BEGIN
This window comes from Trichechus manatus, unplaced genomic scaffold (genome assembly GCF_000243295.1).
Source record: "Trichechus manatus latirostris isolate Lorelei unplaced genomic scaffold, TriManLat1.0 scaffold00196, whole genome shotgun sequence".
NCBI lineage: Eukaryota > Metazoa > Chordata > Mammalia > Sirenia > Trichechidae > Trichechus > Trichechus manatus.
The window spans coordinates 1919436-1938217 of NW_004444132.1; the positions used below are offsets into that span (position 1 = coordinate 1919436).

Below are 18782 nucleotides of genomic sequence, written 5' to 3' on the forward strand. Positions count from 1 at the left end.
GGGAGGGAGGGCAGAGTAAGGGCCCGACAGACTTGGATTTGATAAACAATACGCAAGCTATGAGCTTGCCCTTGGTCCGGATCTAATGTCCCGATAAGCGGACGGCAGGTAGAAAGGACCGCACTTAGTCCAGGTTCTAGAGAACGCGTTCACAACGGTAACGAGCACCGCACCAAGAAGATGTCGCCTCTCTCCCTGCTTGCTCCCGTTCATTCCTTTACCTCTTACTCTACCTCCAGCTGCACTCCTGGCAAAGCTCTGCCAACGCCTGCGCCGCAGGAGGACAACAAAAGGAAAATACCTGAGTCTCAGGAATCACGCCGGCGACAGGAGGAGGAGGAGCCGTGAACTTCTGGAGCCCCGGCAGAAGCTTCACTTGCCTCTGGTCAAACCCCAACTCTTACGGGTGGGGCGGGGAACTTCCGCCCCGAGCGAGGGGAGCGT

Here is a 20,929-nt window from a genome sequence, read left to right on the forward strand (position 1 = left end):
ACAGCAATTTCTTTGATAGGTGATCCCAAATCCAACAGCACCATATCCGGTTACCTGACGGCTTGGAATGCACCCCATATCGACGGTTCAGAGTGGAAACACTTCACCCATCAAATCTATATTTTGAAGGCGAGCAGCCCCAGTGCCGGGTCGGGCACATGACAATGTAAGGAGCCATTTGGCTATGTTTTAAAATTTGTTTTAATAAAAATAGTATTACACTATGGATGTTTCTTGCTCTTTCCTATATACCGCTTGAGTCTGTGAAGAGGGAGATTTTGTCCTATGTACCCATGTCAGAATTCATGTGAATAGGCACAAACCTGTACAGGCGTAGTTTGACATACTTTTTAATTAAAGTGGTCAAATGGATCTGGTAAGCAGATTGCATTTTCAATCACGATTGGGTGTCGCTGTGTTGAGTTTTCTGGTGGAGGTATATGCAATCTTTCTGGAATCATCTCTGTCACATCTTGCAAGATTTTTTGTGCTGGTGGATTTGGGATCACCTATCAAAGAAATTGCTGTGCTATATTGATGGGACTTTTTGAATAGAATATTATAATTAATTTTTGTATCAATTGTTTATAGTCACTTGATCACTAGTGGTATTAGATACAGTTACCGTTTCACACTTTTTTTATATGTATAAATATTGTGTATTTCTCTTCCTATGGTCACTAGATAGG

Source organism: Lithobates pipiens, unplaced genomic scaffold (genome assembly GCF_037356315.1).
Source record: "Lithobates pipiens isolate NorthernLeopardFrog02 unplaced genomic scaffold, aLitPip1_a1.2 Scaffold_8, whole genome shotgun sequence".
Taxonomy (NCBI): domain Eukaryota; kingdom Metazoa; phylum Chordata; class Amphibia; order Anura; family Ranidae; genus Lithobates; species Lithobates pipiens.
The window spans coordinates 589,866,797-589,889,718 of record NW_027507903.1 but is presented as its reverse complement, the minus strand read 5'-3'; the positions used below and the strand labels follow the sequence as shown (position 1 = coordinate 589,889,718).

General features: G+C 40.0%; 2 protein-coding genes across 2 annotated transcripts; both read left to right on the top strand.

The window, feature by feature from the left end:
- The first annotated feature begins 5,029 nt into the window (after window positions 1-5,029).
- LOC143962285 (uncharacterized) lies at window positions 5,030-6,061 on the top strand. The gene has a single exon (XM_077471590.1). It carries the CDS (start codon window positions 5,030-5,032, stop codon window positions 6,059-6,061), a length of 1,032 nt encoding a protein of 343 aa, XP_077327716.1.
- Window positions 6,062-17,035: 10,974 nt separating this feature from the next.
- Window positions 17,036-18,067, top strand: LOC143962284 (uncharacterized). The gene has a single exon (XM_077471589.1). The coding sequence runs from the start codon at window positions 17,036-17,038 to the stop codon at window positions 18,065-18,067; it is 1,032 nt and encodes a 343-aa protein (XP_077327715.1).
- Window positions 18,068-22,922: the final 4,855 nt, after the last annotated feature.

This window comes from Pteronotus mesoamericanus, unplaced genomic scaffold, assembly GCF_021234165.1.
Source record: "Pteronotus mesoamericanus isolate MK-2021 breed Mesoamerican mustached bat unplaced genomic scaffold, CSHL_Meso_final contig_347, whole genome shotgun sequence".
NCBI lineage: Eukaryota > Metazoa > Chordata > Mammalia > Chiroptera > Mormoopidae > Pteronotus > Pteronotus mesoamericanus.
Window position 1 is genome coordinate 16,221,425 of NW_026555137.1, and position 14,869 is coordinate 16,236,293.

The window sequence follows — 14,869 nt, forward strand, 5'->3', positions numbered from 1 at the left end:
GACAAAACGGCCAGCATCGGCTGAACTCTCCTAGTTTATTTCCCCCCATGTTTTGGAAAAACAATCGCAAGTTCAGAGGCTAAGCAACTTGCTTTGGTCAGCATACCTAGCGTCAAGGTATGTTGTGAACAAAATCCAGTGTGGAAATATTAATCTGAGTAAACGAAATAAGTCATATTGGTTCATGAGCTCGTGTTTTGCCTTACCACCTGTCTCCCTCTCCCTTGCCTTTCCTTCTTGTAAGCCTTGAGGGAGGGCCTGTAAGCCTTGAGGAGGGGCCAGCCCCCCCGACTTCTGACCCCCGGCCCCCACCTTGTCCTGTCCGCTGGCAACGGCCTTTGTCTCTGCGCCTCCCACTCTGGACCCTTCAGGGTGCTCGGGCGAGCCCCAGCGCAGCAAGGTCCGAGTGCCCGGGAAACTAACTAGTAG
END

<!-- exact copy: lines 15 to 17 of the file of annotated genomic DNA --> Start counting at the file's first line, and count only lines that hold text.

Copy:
- The first annotated feature begins 5,029 nt into the window (after window positions 1-5,029).
- LOC143962285 (uncharacterized) lies at window positions 5,030-6,061 on the top strand. The gene has a single exon (XM_077471590.1). It carries the CDS (start codon window positions 5,030-5,032, stop codon window positions 6,059-6,061), a length of 1,032 nt encoding a protein of 343 aa, XP_077327716.1.
- Window positions 6,062-17,035: 10,974 nt separating this feature from the next.